The existing EMS systems in some cities are highly effective at treating sudden cardiac arrest. For example, the EMS systems of Seattle and King County, Washington, have reported survival to discharge of 13.9% and 17.2%, respectively, among all cases of sudden cardiac arrest.8 9 However, many other cities are unable to achieve such results. For example, an EMS system of firefighters providing CPR and defibrillation followed by paramedics providing advanced life support had a survival–to–hospital discharge rate of 1.4% in New York City10 ; an EMS system of paramedics providing advanced life support had a survival–to–hospital discharge rate of 1.8% in Chicago.11 In such cities, the presence of urban congestion and large residential or office buildings result in a prolonged time interval between the onset of cardiac arrest and the provision of defibrillation because horizontal and vertical times to the treatment of victims of sudden cardiac arrest are prolonged. Provision of early defibrillation by a strategy such as PAD may dramatically improve outcomes after sudden cardiac arrest in these communities.
In summary, the consensus expressed at this conference was that local data must drive local solutions. In cities in which the current approach to sudden cardiac arrest results in good survival, PAD may have limited impact. However, existing approaches to sudden cardiac arrest result in poor survival rates (ie, <5% survival to hospital discharge) in most settings. PAD may be of critical importance in these communities.
The technology available to treat sudden cardiac arrest is evolving rapidly because of changes in knowledge and device design. Knowledge about the optimal waveform type and shock strength that should be used in AEDs is increasing. There are two types of waveforms, monophasic and biphasic (Figure⇓). With monophasic waveforms, the current travels in only one direction. With biphasic waveforms, the current passes from one pad to the other, then reverses. At present, the majority of approved AEDs use a monophasic truncated or monophasic damped sine exponential waveform. Recent work suggests that the truncated biphasic exponential waveform may be superior for external defibrillation. For example, animal and human studies of internal defibrillation have reported that the defibrillation thresholds and the median shock strength required to defibrillate are significantly lower for some biphasic waveforms than for monophasic waveforms.12 Cardiac electrophysiological studies of external (transthoracic) truncated exponential and the underdamped sine biphasic waveforms in patients receiving an implantable cardioverter-defibrillator demonstrated that both of these biphasic waveforms were equally successful or more successful at defibrillating than external critically damped sine wave shocks of the same or higher energy.13 14 These preliminary findings should be confirmed by additional studies, because not all truncated biphasic external waveforms are equally efficacious for defibrillation.15
Some experts believe that biphasic waveforms are not superior to other waveforms in defibrillation. This view is based primarily on two facts. First, all or almost all waveforms in currently available external defibrillators can defibrillate if the shock strength is sufficiently high. Second, as yet, no studies in humans have demonstrated that survival after sudden cardiac arrest is greater with a biphasic truncated exponential waveform than with other waveforms.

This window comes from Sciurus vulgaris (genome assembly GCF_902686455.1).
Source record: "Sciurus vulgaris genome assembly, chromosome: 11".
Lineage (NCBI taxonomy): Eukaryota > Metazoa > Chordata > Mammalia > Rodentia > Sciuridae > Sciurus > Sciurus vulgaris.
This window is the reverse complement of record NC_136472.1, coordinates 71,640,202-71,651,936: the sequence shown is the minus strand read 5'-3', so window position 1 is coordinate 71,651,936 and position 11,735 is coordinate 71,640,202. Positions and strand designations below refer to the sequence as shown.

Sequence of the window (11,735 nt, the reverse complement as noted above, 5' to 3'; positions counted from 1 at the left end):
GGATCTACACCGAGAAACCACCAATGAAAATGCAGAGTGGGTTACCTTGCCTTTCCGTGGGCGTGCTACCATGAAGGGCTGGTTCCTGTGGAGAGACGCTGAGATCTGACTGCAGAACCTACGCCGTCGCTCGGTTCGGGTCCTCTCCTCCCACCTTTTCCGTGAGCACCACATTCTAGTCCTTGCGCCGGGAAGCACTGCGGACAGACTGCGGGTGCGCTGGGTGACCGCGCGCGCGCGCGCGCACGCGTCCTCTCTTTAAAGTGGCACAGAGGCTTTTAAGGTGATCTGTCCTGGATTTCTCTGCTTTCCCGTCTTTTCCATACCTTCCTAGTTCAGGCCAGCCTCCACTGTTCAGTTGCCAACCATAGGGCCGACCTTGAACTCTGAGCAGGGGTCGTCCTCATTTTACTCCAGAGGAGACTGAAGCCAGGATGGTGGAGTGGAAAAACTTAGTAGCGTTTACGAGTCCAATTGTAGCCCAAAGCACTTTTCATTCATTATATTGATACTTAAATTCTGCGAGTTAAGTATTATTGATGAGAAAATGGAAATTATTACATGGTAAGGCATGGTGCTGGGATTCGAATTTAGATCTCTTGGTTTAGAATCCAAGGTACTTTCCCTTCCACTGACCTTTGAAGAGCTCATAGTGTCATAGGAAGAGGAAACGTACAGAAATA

There is no consensus on the optimum shock strength for the output of a biphasic truncated exponential external defibrillator. In one study, the defibrillation efficacy of a 130-J truncated exponential biphasic waveform was equivalent to that of a 200-J critically damped sine waveform.13 However, the statistical power was insufficient to determine whether the defibrillation efficacy of a 130-J biphasic truncated exponential waveform was less than that of a 360-J critically damped sine waveform. Although prehospital studies of defibrillation with the biphasic truncated exponential waveform are under way, the results of these studies are not available at present. In summary, until more information is available, clinical trials of PAD should include multiple waveforms and multiple devices.
Several manufacturers have responded to the American Heart Association’s challenge to develop a small, lightweight, simple defibrillator for use by the public (Table⇓). The number and type of available devices are rapidly evolving. In future, the price, weight, and complexity of these devices will most likely continue to decrease.
Several American and international investigators have demonstrated promising results from uncontrolled field studies of expanded use of defibrillation. For example, in a midsize American community, 58% of patients with ventricular fibrillation who were defibrillated early by police survived to discharge, compared with 26% of such patients defibrillated by paramedics.16 During the first 5 years of the Quantas Airlines cardiac arrest program, 9% of all passengers who experienced sudden cardiac arrest and were defibrillated by flight attendants (n=22) were long-term survivors (M.F. O’Rourke, unpublished data, April 17, 1997). Early defibrillation by first aid personnel at the Melbourne Cricket Ground in Australia was associated with a survival–to–hospital discharge rate of 67% among patients with ventricular fibrillation or pulseless ventricular tachycardia (n=24) (J. Wassertheil, unpublished data, April 17, 1997). Although these studies were uncontrolled, they have demonstrated the potential benefit of expanded use of defibrillation for sudden cardiac death.